Visual Inspection Alone Can Miss Some Skin Cancers

MedicalResearch.comInterview with:


Jac Dinnes PhD, MSc, MA, PGDip
Senior Researcher
Test Evaluation Research Group
Institute of Applied Health Research
University of Birmingham

MedicalResearch.com:  What is thebackground for this study? Would you briefly explain the benefits of dermoscopy?

Response: This systematic review was one of a series of Cochrane Reviews of studies evaluating different tests for diagnosing skin cancer. Within creasing rates of skin cancer and an increasing number of more specialised tests becoming available in both primary care and in specialist settings, a thorough review of all available evidence was timely.

The diagnosis of melanoma and other skin cancers fundamentally relies on clinical examination, including history taking, and visual inspection of the concerning skin lesion (mole or patch of skin) and surrounding skin (and other lesions). A dermatoscope is a handheld device using visible light (such as from incandescent or LED bulbs), that allows more detailed examination of the skin compared to examination by the naked eye alone.

Knowing the diagnostic accuracy of dermoscopy added to visual inspection alone, across a range of observers and settings, is critical to understanding its contribution for the diagnosis of melanoma and to future understanding of the potential role of the growing number of other high-resolution image analysis techniques.

MedicalResearch.com: What are the main findings? Are smartphone apps useful in the self-diagnosis of skin cancer?

Response: We found that visual inspection using the naked eye alone is not good enough and skin cancers may be missed. For studies clearly conducted in a primary care setting where study participants were essentially consulting a medical professional with a suspicious skin lesion for the first time, on average up to one in 10 melanomas could be missed.

For studies conducted in referral settings, where study participants had been referred for a second opinion due to some prior suspicion of melanoma, at least 2 in 10 melanomas might be missed. We think that these differences are likely because specialists are likely to see a higher proportion of skin lesions that are more difficult to diagnose, but also because primary care practitioners have a lower threshold for identifying suspicious skin lesions as possible melanomas and so are likely to refer the majority of people who do actually have melanoma for a second opinion. This lower threshold comes at a cost of over-referral of benign  lesions putting pressure on specialist services.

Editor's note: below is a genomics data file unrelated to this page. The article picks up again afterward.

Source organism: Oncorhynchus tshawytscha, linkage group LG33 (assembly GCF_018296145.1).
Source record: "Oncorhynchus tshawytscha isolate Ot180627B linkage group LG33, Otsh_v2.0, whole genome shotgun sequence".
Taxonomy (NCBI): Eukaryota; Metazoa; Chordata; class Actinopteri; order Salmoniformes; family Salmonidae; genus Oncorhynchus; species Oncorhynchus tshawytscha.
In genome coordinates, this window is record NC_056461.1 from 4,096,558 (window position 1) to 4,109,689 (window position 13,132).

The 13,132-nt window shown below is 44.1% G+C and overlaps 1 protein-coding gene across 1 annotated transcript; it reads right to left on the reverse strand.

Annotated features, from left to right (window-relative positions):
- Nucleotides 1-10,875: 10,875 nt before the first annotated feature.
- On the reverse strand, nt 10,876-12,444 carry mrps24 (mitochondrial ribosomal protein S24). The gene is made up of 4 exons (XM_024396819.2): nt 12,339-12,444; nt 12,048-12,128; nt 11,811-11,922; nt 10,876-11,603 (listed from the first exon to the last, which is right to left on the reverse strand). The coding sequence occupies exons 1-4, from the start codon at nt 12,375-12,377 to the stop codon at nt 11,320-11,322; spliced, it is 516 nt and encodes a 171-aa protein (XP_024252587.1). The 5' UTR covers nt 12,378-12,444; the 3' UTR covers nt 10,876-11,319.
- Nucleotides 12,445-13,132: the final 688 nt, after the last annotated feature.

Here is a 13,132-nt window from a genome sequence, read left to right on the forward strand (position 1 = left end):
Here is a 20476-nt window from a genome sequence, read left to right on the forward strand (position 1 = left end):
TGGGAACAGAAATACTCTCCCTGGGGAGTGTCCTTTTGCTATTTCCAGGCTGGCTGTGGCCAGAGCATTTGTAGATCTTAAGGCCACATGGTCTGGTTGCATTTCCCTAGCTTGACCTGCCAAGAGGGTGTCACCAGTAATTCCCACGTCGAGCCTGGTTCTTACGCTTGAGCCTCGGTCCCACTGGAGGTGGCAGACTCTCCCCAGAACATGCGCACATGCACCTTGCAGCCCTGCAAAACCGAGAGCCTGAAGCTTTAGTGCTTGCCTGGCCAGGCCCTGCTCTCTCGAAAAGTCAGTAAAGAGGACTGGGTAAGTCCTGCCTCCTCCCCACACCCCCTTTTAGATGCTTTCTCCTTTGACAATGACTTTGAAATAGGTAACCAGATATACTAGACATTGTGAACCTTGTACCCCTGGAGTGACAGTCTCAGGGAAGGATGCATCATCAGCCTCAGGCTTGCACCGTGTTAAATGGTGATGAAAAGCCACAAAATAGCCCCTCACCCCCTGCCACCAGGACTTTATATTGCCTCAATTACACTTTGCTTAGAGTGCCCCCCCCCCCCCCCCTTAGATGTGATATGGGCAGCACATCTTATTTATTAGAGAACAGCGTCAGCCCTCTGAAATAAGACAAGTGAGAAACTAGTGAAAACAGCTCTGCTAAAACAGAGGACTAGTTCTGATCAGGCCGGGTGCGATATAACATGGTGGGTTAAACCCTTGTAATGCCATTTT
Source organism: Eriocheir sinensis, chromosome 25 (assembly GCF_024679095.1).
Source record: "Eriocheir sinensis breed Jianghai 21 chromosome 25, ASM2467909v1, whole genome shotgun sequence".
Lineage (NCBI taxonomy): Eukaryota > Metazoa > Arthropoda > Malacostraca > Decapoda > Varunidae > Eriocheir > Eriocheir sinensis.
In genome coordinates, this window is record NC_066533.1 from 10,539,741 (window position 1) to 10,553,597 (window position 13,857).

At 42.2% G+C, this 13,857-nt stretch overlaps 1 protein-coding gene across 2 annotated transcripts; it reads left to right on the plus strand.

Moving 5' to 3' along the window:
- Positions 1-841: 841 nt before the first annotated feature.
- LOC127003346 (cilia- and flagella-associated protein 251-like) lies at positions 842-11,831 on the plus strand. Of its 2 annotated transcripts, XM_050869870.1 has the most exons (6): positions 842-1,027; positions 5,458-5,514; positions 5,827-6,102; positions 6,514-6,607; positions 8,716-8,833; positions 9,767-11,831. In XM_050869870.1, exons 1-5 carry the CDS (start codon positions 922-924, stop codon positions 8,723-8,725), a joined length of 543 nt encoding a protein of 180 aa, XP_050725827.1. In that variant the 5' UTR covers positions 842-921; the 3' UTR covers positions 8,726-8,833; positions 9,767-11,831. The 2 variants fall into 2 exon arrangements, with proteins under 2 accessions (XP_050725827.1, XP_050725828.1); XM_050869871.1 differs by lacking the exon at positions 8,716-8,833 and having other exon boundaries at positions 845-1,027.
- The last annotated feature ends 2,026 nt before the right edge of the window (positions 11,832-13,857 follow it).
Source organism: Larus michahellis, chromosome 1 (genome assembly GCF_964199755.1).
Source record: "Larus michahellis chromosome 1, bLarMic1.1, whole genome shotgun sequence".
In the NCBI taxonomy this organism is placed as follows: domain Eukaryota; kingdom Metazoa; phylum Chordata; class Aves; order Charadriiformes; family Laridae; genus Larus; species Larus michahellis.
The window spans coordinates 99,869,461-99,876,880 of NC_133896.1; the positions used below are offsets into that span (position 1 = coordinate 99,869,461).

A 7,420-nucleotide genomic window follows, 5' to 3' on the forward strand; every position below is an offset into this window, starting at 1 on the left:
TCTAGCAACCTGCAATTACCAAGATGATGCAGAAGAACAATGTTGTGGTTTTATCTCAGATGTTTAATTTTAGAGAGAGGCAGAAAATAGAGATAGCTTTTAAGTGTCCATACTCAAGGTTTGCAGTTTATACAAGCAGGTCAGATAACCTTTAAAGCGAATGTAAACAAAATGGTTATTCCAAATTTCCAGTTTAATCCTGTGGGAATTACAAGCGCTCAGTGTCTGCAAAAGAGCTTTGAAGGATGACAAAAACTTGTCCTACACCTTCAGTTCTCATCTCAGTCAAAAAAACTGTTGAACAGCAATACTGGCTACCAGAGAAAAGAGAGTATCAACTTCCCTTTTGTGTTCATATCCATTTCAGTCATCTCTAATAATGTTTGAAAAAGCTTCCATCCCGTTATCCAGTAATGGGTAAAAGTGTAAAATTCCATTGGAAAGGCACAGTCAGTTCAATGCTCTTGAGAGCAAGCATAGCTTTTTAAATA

Overall, the use of dermoscopy led to a fourfold increase in accuracy for diagnosing melanoma. The majority of available research was carried out referral settings by specialist clinicians so that we couldn’t clearly estimate how much dermoscopy adds when used in different settings. On average, however, if we assumed the same false positive rate for both visual inspection alone and visual inspection plus dermoscopy (assuming 20% of benign skin lesions are incorrectly diagnosed as melanoma), the use of dermoscopy would increase the correct detection of melanoma (sensitivity) from 76% for visual inspection alone to 95% with dermoscopy.

A number of other  technologies were evaluated in the other reviews in our series, however there is not yet enough evidence to recommend widespread adoption in different healthcare settings.

On the current evidence base we would strongly advise against the use of smartphone apps by people with worries about new or changing skin lesions as they run a high likelihood of missing melanomas.

MedicalResearch.com: What should readers take away from your report?

Response: When used by physicians who are experienced in skin cancer diagnosis, dermoscopy increases the detection of melanomas. At the end of the day however, unless a biopsy is carried out, there is no perfectly accurate test for detecting skin cancer and so anyone who gets a benign diagnosis from their health care provider and who later has continuing concerns about a particular skin lesion should always go back for a second opinion.

MedicalResearch.com: What recommendations do you have for future research as a result of this work?

Response: Too much test accuracy research has been conducted using images of skin lesions rather than face-to-face consultations and using selective populations, especially those including only skin lesions that were eventually biopsied or excised. This makes it really difficult to generalise results to the wider population of people with different lesion types that might be seen in primary care or even in a secondary care setting. It is really important that diagnostic tests are evaluated in the same types of people that the test will be used on in clinical practice rather than trying to transfer results from one setting to another.

We would like to see further research on the use of dermoscopy in primary care in order to identify how well it performs in terms of melanoma detection and to identify the level of training needed to recommend its widespread use.

I have no disclosures.


Dinnes et al (2018). ‘Dermoscopy, with and without visual inspection, for diagnosing melanoma in adults.’ Cochrane Database of Systematic Reviews. DOI: 10.1002/14651858.CD011902.pub2

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Last Updated on December 11, 2018 by Marie Benz MD FAAD